New York Bans Discrimination Against Natural Hair

New York Governor Andrew Cuomo has signed a bill that will make New York one of the few states to ban race-based hair discrimination.

Cuomo signed Assembly Bill 07797 on July 12, which amended the Human Rights Law and Dignity for All Students Act to ensure that racial discrimination also includes "traits historically associated with race, including but not limited to hair texture and protective hairstyles."

"For much of our nation's history, people of color -— particularly women — have been marginalized and discriminated against simply because of their hair style or texture," Cuomo said in a statement. "By signing this bill into law, we are taking an important step toward correcting that history and ensuring people of color are protected from all forms of discrimination."

New York Senate Majority Leader Andrea Stewart-Cousins thanked Cuomo for signing the bill and said diversity in the state should be celebrated.

"Discriminating against someone because of their hair style or texture is wrong, and now it is also against the law. We should celebrate the diversity that makes New York State great and that includes respecting the hair style choices of all New Yorkers,” Stewart-Cousins said in a statement. “I commend Senator Jamaal Bailey for sponsoring this legislation which the Senate Majority was proud to pass, and I thank Governor Cuomo for signing it into law."

In the past year, there have been plenty of instances where people have been discriminated against because of their hair. In March, Six Flags Over Texas denied a job to a teenager from Arlington, Texas, because of his dreadlocks.

The establishment told Kerion Washington, 17, he could not work at the theme park because his hair was considered an “extreme hairstyle,” KXAS-TV previously reported.

“I just don’t even believe it,” the 17-year-old previously told the news station. “That I would have to do that just to work there. They told me that I couldn’t have dreads because it’s more of an extreme hairstyle.”

Washington’s story went viral after his mother, Karis Washington, posted a picture to her Facebook page explaining the incident.

Since the incident, Washington has received numerous job offers and is now working on a modeling career, The Dallas Morning News previously reported. He told the publication that Corrie Caster, the head of development for IMG Los Angeles and a scout for IMG Models Worldwide, reached out to him on Instagram and set him up with a local modeling agency. The teen had his first modeling shoot in Austin, Texas with Jones Model Management, The Dallas Morning News reported.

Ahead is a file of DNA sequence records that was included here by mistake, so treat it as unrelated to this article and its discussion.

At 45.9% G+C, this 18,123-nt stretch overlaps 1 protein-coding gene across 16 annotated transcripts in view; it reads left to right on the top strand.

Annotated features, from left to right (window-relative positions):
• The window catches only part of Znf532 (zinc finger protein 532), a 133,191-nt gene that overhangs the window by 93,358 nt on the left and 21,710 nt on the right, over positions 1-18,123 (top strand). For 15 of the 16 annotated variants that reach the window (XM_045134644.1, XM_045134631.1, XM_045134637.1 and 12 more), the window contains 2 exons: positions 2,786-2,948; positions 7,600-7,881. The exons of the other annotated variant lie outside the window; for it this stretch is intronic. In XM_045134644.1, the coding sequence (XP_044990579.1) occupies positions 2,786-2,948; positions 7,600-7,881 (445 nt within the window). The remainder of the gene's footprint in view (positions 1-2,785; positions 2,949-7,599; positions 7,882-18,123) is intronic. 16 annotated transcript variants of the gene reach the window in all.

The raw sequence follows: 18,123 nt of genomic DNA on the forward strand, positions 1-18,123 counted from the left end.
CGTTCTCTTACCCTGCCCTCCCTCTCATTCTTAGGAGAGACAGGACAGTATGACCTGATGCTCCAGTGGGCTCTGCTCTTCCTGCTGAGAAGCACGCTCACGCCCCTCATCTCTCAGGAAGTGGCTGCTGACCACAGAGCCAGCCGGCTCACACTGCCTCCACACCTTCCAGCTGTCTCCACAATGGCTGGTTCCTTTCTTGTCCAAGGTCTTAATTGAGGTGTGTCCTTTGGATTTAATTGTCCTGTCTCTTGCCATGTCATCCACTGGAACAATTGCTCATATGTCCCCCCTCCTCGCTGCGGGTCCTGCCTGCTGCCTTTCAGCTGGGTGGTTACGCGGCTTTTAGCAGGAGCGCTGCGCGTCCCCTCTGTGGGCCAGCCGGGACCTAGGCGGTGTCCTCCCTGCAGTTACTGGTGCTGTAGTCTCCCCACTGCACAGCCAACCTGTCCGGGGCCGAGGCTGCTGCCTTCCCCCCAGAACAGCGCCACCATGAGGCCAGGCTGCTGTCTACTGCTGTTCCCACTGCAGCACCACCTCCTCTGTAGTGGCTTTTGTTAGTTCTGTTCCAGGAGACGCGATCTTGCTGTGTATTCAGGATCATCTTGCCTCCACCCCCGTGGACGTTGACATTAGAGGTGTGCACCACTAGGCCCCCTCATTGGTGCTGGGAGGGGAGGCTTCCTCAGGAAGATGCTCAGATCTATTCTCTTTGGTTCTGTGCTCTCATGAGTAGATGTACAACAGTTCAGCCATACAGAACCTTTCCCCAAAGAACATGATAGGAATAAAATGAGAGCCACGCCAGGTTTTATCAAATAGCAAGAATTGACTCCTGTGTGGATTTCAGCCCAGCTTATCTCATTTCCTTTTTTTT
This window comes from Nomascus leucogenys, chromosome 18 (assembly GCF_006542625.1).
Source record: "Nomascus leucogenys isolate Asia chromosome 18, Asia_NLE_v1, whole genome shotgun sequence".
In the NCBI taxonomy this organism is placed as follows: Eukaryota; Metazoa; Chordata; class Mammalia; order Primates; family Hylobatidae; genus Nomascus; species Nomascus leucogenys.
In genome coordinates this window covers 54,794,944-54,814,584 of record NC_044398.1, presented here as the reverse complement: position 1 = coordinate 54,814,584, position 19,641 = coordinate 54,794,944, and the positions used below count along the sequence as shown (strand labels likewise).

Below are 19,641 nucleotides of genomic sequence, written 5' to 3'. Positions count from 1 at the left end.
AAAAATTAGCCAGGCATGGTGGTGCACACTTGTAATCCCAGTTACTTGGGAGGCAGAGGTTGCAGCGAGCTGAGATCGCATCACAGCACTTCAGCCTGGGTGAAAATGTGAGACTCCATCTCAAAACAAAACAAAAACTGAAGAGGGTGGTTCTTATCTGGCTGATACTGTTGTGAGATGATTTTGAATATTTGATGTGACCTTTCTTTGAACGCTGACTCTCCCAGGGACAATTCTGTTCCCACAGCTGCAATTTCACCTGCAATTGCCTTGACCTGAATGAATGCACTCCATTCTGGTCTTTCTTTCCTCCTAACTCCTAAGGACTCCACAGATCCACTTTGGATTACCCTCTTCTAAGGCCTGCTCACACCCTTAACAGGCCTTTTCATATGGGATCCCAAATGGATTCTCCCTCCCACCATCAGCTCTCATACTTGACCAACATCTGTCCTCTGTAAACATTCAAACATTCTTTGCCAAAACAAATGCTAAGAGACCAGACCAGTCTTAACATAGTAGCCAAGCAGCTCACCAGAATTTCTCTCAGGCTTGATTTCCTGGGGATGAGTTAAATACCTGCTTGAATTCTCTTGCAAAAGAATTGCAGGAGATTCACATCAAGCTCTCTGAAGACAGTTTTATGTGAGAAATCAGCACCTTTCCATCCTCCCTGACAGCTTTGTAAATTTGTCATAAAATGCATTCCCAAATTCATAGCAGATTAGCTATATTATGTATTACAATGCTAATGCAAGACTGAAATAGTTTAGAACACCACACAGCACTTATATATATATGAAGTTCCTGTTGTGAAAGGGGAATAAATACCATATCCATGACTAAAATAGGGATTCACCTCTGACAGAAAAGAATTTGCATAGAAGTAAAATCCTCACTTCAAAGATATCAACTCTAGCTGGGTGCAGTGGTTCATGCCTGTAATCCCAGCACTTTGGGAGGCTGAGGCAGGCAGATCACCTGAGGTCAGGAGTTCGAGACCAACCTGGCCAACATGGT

“The shoot wasn’t exhausting at all,” Washington previously told the publication. “It was easy work, and it was really fun.”

Communications manager Sharon Parker at Six Flags Over Texas told the publication that it has also changed its policy since the incident in March.

“Male team members may now wear dreadlocks,” Parker said in a statement to The Dallas Morning News. “Provided, per our standard guidelines — they are well-groomed and do not extend past the bottom of the collar.”

New York isn’t the only state that has signed off on banning hairstyle discrimination. Earlier this month, California Governor Gavin Newsom signed the Creating a Respectful and Open Workplace for Natural Hair Act (CROWN ACT), USA Today previously reported. The act, also known as Senate Bill 188, bans hair discrimination and will protect people who wear hairstyles like cornrows, Afros, or dreadlocks from being penalized at work or school.

Los Angeles Senator Holly J. Mitchell first introduced the bill back in April. While speaking to the Senate a few months ago, Mitchell said signing the bill would “help dispel myths and educate those who need it about the unique qualities of Black hair and texture and the Black hair experience.”

“Many Black employees, including your staff… will tell you, if given the chance, that the struggle to maintain what society has deemed a ‘professional image’ while protecting the health and integrity of their hair remains a defining and paradoxical struggle in their work experience, not usually shared by their non-Black peers,” Mitchell previously said in a press release. “It is 2019. Any law that sanctions a job description that immediately excludes me from a position, not because of my capabilities or experience but because of my hair, is long overdue for reform.”


About the Author

Maria Perez is a breaking news writer for The North Star. She has an M.A. in Urban Reporting from the CUNY Graduate School of Journalism. She has been published in the various venues, including Newsweek, Juvenile Justice Information Exchange, City Limits, and local newspapers like The Wave and The Home Reporter.